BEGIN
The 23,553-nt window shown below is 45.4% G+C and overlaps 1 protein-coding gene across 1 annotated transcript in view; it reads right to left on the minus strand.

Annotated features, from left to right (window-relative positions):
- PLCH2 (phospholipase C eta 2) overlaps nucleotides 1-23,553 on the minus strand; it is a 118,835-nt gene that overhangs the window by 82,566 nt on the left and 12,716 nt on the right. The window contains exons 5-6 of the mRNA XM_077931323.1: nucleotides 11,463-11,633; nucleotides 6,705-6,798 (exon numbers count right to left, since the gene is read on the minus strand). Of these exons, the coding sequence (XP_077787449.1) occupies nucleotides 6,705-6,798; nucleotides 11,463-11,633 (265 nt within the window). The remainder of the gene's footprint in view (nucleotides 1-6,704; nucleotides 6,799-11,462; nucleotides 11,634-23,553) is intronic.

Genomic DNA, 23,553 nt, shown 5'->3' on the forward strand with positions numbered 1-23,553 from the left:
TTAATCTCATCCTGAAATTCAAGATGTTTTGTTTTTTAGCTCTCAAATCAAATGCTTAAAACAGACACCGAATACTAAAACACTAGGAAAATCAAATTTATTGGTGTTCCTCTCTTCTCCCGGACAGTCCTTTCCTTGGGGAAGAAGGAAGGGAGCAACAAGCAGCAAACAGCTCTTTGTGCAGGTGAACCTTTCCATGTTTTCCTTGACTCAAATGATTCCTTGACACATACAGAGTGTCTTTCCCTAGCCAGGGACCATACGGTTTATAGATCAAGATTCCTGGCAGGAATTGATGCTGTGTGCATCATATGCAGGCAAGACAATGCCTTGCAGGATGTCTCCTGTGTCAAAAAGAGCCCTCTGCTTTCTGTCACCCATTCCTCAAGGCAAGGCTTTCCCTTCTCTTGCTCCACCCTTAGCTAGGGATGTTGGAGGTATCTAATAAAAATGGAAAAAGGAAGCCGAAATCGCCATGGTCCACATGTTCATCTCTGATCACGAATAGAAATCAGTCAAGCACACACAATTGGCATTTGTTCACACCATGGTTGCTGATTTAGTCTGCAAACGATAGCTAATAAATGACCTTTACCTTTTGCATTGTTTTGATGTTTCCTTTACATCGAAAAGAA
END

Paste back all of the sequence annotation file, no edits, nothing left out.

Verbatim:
The 23,553-nt window shown below is 45.4% G+C and overlaps 1 protein-coding gene across 1 annotated transcript in view; it reads right to left on the minus strand.

Annotated features, from left to right (window-relative positions):
- PLCH2 (phospholipase C eta 2) overlaps nucleotides 1-23,553 on the minus strand; it is a 118,835-nt gene that overhangs the window by 82,566 nt on the left and 12,716 nt on the right. The window contains exons 5-6 of the mRNA XM_077931323.1: nucleotides 11,463-11,633; nucleotides 6,705-6,798 (exon numbers count right to left, since the gene is read on the minus strand). Of these exons, the coding sequence (XP_077787449.1) occupies nucleotides 6,705-6,798; nucleotides 11,463-11,633 (265 nt within the window). The remainder of the gene's footprint in view (nucleotides 1-6,704; nucleotides 6,799-11,462; nucleotides 11,634-23,553) is intronic.

Genomic DNA, 23,553 nt, shown 5'->3' on the forward strand with positions numbered 1-23,553 from the left:
TTAATCTCATCCTGAAATTCAAGATGTTTTGTTTTTTAGCTCTCAAATCAAATGCTTAAAACAGACACCGAATACTAAAACACTAGGAAAATCAAATTTATTGGTGTTCCTCTCTTCTCCCGGACAGTCCTTTCCTTGGGGAAGAAGGAAGGGAGCAACAAGCAGCAAACAGCTCTTTGTGCAGGTGAACCTTTCCATGTTTTCCTTGACTCAAATGATTCCTTGACACATACAGAGTGTCTTTCCCTAGCCAGGGACCATACGGTTTATAGATCAAGATTCCTGGCAGGAATTGATGCTGTGTGCATCATATGCAGGCAAGACAATGCCTTGCAGGATGTCTCCTGTGTCAAAAAGAGCCCTCTGCTTTCTGTCACCCATTCCTCAAGGCAAGGCTTTCCCTTCTCTTGCTCCACCCTTAGCTAGGGATGTTGGAGGTATCTAATAAAAATGGAAAAAGGAAGCCGAAATCGCCATGGTCCACATGTTCATCTCTGATCACGAATAGAAATCAGTCAAGCACACACAATTGGCATTTGTTCACACCATGGTTGCTGATTTAGTCTGCAAACGATAGCTAATAAATGACCTTTACCTTTTGCATTGTTTTGATGTTTCCTTTACATCGAAAAGAA